Abusive Patent Enforcement - The States Step Up
In general, only the Federal government and Federal courts have
jurisdiction over patent matters. However, the Federal government
does not have effective tools for protecting individuals and small
businesses from abusive and unjustified bullying by patent owners. A
small business often cannot afford to defend against a threat of
patent litigation and agrees to pay license fees, regardless of the
merit of the claim.
In the absence of Federal regulation, the states are filling the gap.
The State of Vermont, of all places, is the pioneer. Vermont enacted a new state consumer protection law to shield its citizens from bad faith patent infringement claims. The Vermont attorney general filed suit to enforce the new law against MPHJ Technology Investments LLC, which claims to own patents to the technology of scanning to e-mail. MPHJ sent letters to thousands of small businesses, demanding licensing fees of $900 to $1200 per worker. According to court filings by the Vermont attorney general, the demand letters include several false statements and MPHJ allegedly performed no investigation to determine whether the recipients of the letters were infringing the patents. The litigation is ongoing.
Minnesota's attorney general subsequently extracted an agreement from MPHJ not to send demand letters in that state unless the letters are first approved by the Minnesota attorney general. This result appears to be a complete victory for Minnesota.
Nebraska's attorney general followed the lead of Vermont and Minnesota, but in a ham-fisted manner, without a targeted law and without a defendant as unsympathetic as MPHJ. Nebraska's attorney general took aim not MPHJ, but at its Texas-based lawyers, Farley Daniels LLP. Farley Daniels sent out patent infringement demand letters in Nebraska on behalf of a different client, Activision TV, which manufactures and sells flat panel displays. The Nebraska attorney general then sent a letter to Farley Daniels ordering the law firm to stop patent enforcement in Nebraska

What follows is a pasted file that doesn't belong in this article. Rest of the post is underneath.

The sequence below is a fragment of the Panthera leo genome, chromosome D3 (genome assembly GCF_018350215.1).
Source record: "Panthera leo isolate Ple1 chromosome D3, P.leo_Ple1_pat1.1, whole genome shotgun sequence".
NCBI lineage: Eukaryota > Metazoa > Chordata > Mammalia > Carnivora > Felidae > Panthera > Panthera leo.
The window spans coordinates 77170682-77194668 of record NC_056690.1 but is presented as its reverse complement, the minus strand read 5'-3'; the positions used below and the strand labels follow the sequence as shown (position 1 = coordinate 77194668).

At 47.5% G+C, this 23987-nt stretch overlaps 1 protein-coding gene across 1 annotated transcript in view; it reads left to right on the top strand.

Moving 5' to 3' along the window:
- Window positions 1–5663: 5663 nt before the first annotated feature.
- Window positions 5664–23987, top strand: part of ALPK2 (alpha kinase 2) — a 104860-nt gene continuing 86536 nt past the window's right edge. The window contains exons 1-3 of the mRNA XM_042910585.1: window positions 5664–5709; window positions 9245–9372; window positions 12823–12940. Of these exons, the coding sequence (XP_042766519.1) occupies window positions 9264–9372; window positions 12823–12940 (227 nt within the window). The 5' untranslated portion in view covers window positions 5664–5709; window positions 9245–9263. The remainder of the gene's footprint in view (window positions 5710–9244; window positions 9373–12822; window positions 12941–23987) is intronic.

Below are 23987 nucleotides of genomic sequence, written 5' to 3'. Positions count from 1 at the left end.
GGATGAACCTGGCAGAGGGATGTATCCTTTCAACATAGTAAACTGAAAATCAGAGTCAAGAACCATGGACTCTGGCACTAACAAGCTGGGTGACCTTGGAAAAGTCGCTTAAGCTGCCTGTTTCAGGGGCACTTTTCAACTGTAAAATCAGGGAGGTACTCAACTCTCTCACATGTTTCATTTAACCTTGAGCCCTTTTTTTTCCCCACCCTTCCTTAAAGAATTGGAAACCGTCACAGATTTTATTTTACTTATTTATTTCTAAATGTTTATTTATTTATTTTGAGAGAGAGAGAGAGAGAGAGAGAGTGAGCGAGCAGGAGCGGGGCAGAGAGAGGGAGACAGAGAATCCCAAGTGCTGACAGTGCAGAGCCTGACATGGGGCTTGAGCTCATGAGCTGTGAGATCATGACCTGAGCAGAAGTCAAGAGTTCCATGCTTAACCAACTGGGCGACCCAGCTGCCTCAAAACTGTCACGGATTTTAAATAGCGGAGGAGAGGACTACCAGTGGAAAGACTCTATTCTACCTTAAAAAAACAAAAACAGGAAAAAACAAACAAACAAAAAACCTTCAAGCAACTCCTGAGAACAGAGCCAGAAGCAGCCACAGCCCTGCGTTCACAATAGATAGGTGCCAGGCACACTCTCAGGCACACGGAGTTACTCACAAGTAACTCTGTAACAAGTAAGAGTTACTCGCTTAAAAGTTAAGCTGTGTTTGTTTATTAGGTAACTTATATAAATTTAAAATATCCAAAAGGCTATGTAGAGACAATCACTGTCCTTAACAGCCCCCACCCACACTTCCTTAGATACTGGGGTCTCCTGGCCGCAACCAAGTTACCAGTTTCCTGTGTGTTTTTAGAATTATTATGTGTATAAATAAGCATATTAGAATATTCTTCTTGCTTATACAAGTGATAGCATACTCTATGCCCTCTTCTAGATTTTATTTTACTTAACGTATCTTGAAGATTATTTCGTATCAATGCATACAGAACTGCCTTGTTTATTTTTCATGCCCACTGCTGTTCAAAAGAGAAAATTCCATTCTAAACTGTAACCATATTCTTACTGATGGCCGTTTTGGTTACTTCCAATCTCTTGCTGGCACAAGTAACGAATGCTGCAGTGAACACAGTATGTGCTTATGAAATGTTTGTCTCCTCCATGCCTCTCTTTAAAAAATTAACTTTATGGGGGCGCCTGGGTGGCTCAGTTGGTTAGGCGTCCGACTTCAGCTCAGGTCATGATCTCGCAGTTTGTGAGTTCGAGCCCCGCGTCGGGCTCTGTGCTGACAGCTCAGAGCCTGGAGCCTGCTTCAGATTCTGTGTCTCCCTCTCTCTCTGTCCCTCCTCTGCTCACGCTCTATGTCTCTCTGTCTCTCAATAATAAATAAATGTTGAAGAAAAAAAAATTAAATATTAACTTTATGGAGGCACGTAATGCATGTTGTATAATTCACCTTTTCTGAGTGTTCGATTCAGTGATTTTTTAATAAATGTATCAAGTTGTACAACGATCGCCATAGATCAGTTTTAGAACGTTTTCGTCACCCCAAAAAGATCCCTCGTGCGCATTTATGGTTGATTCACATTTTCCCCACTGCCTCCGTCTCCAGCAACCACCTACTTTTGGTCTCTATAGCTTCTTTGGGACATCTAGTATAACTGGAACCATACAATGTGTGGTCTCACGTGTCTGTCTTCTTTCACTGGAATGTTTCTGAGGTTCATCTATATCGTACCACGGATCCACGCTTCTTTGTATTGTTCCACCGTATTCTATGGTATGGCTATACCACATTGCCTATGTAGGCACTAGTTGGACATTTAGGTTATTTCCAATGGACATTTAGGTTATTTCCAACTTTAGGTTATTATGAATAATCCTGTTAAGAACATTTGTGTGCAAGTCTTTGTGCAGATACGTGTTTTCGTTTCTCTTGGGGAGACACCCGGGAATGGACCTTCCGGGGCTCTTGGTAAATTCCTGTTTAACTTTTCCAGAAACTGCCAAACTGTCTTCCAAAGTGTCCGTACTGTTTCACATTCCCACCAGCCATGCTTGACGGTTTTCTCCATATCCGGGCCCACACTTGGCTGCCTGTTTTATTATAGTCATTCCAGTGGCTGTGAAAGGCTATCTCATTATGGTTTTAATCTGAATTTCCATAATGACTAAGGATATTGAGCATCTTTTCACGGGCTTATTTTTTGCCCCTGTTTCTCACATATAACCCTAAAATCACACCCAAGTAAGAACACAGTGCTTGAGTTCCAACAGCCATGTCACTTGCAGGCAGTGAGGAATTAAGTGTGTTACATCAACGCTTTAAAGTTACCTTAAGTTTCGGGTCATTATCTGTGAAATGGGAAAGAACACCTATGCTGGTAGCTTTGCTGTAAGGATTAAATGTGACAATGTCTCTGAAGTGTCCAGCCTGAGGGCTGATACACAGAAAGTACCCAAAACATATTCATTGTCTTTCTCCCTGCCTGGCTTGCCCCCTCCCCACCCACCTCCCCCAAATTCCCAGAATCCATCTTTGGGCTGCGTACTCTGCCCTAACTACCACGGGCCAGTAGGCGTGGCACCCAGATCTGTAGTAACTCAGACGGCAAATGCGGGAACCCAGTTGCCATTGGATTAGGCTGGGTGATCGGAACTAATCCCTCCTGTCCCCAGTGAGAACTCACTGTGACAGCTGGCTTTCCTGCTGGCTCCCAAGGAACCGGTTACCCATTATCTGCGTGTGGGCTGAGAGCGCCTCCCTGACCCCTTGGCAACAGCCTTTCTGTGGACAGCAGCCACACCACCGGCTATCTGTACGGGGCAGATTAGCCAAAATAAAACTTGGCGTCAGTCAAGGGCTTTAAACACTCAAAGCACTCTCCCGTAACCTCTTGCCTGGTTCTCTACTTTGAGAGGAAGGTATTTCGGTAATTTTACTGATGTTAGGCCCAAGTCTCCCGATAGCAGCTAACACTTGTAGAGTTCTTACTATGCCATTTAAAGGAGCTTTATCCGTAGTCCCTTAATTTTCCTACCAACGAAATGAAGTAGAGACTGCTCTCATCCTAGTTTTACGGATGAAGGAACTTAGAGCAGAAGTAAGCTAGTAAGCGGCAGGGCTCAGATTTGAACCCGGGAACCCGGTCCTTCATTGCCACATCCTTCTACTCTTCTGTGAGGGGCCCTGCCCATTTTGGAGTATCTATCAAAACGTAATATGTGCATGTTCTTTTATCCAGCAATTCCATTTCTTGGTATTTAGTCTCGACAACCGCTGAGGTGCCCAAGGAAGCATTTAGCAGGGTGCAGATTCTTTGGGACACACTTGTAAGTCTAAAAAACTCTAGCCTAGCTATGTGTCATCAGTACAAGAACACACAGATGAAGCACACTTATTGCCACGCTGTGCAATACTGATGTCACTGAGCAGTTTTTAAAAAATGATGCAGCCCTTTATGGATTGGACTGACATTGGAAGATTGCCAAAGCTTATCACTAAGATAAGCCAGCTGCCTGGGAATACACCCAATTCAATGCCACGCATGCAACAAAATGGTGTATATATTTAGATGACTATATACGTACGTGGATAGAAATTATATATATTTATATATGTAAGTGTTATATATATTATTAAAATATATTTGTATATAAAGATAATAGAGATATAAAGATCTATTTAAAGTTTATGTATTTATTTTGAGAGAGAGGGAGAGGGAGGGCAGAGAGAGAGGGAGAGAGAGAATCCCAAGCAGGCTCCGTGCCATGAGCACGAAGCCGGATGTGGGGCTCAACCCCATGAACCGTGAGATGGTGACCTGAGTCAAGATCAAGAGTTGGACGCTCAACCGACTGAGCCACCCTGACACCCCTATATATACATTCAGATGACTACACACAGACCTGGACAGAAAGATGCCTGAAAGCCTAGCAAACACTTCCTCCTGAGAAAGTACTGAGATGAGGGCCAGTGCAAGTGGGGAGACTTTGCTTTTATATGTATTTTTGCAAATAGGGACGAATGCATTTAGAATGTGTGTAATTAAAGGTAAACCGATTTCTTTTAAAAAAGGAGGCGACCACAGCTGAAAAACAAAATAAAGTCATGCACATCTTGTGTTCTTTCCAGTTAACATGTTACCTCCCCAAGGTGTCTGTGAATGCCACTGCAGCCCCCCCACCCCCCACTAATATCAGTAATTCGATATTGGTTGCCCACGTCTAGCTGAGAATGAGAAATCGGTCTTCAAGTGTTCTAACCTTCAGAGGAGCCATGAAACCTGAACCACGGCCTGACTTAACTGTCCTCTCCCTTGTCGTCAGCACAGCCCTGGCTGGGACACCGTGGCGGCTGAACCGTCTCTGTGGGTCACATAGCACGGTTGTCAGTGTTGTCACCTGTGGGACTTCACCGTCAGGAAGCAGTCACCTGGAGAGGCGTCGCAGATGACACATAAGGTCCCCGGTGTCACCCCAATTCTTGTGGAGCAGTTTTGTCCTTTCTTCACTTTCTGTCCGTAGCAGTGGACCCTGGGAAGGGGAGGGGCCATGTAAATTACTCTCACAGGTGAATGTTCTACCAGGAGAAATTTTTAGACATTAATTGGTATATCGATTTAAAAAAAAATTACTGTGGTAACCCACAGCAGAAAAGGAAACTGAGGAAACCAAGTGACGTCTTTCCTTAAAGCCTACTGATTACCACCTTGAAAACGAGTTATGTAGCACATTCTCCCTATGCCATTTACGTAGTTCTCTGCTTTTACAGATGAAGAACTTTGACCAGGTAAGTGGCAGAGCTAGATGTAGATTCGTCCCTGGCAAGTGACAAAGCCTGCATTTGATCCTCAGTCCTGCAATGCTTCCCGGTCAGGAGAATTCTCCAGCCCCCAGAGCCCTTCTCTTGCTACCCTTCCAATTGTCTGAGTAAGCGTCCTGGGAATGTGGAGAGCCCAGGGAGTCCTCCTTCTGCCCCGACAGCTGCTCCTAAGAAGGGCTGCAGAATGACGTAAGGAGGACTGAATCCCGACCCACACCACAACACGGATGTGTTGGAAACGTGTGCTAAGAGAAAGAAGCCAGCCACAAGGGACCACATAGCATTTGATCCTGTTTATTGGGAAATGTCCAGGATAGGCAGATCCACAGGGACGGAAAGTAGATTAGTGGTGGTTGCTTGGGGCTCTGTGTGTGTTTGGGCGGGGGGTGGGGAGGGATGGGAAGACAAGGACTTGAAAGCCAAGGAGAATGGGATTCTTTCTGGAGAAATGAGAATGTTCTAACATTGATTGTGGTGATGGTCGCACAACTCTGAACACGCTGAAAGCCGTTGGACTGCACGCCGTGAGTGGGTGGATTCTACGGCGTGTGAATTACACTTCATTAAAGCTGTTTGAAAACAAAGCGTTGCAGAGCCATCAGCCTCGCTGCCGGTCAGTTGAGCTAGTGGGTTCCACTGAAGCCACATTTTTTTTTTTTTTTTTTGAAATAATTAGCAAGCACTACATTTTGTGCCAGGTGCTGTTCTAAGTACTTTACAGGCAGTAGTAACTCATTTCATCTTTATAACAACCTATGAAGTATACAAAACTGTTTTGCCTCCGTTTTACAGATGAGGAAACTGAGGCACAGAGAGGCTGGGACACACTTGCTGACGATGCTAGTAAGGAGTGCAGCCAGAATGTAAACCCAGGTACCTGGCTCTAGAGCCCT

Farley Daniels promptly added the Nebraska attorney general as a defendant in a pending Nebraska patent infringement lawsuit by Activision TV. The Federal judge ruled that Farley Daniels could continue to file and prosecute patent infringement cases in Nebraska. The judge did not decide whether Farley Daniels could continue to send cease-and-desist letters. The Nebraska attorney general subsequently acknowledged that his complaint is not with Activision TV, which appears to actually make and sell products.
Draft bills are under discussion in Congress to deal with the issue of abusive patent enforcement. The draft bills would require patent owners to present much more information to defendants in the complaint. In a provision that risks throwing out the baby with the bathwater, the draft bill requires that the losing party in patent infringement litigation pay the attorneys fees of the prevailing party. The legislation is being circulated for discussion, but is in a very early stage.